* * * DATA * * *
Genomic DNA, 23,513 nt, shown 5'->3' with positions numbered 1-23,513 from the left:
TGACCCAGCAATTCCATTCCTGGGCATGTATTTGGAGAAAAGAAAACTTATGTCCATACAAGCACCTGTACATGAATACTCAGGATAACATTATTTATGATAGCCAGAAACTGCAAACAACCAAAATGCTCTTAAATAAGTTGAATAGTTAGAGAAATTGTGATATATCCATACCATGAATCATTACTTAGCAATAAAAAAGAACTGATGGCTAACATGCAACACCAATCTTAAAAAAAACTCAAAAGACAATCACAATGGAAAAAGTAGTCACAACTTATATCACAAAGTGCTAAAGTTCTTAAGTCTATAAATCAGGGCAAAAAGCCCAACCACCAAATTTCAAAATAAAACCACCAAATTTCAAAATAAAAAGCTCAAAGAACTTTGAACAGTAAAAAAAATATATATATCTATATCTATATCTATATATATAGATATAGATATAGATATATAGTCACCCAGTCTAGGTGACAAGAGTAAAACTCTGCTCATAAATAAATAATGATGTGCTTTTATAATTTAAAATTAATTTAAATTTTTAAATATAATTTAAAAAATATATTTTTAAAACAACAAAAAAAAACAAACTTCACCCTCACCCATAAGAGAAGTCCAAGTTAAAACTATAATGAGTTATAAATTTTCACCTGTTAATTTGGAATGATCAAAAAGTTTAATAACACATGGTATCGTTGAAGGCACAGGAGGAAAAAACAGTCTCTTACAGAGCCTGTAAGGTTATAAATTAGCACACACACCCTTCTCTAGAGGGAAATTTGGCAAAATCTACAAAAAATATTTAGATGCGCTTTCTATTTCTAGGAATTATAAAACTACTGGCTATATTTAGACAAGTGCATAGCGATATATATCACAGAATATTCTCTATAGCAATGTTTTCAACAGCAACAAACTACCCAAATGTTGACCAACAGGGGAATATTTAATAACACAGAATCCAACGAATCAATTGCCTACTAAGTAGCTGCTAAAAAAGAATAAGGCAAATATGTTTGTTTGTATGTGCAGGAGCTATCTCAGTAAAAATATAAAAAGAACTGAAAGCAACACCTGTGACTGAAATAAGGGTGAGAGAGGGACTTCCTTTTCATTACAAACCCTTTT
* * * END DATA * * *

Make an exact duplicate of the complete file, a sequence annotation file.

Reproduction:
Genomic DNA, 23,513 nt, shown 5'->3' with positions numbered 1-23,513 from the left:
TGACCCAGCAATTCCATTCCTGGGCATGTATTTGGAGAAAAGAAAACTTATGTCCATACAAGCACCTGTACATGAATACTCAGGATAACATTATTTATGATAGCCAGAAACTGCAAACAACCAAAATGCTCTTAAATAAGTTGAATAGTTAGAGAAATTGTGATATATCCATACCATGAATCATTACTTAGCAATAAAAAAGAACTGATGGCTAACATGCAACACCAATCTTAAAAAAAACTCAAAAGACAATCACAATGGAAAAAGTAGTCACAACTTATATCACAAAGTGCTAAAGTTCTTAAGTCTATAAATCAGGGCAAAAAGCCCAACCACCAAATTTCAAAATAAAACCACCAAATTTCAAAATAAAAAGCTCAAAGAACTTTGAACAGTAAAAAAAATATATATATCTATATCTATATCTATATATATAGATATAGATATAGATATATAGTCACCCAGTCTAGGTGACAAGAGTAAAACTCTGCTCATAAATAAATAATGATGTGCTTTTATAATTTAAAATTAATTTAAATTTTTAAATATAATTTAAAAAATATATTTTTAAAACAACAAAAAAAAACAAACTTCACCCTCACCCATAAGAGAAGTCCAAGTTAAAACTATAATGAGTTATAAATTTTCACCTGTTAATTTGGAATGATCAAAAAGTTTAATAACACATGGTATCGTTGAAGGCACAGGAGGAAAAAACAGTCTCTTACAGAGCCTGTAAGGTTATAAATTAGCACACACACCCTTCTCTAGAGGGAAATTTGGCAAAATCTACAAAAAATATTTAGATGCGCTTTCTATTTCTAGGAATTATAAAACTACTGGCTATATTTAGACAAGTGCATAGCGATATATATCACAGAATATTCTCTATAGCAATGTTTTCAACAGCAACAAACTACCCAAATGTTGACCAACAGGGGAATATTTAATAACACAGAATCCAACGAATCAATTGCCTACTAAGTAGCTGCTAAAAAAGAATAAGGCAAATATGTTTGTTTGTATGTGCAGGAGCTATCTCAGTAAAAATATAAAAAGAACTGAAAGCAACACCTGTGACTGAAATAAGGGTGAGAGAGGGACTTCCTTTTCATTACAAACCCTTTT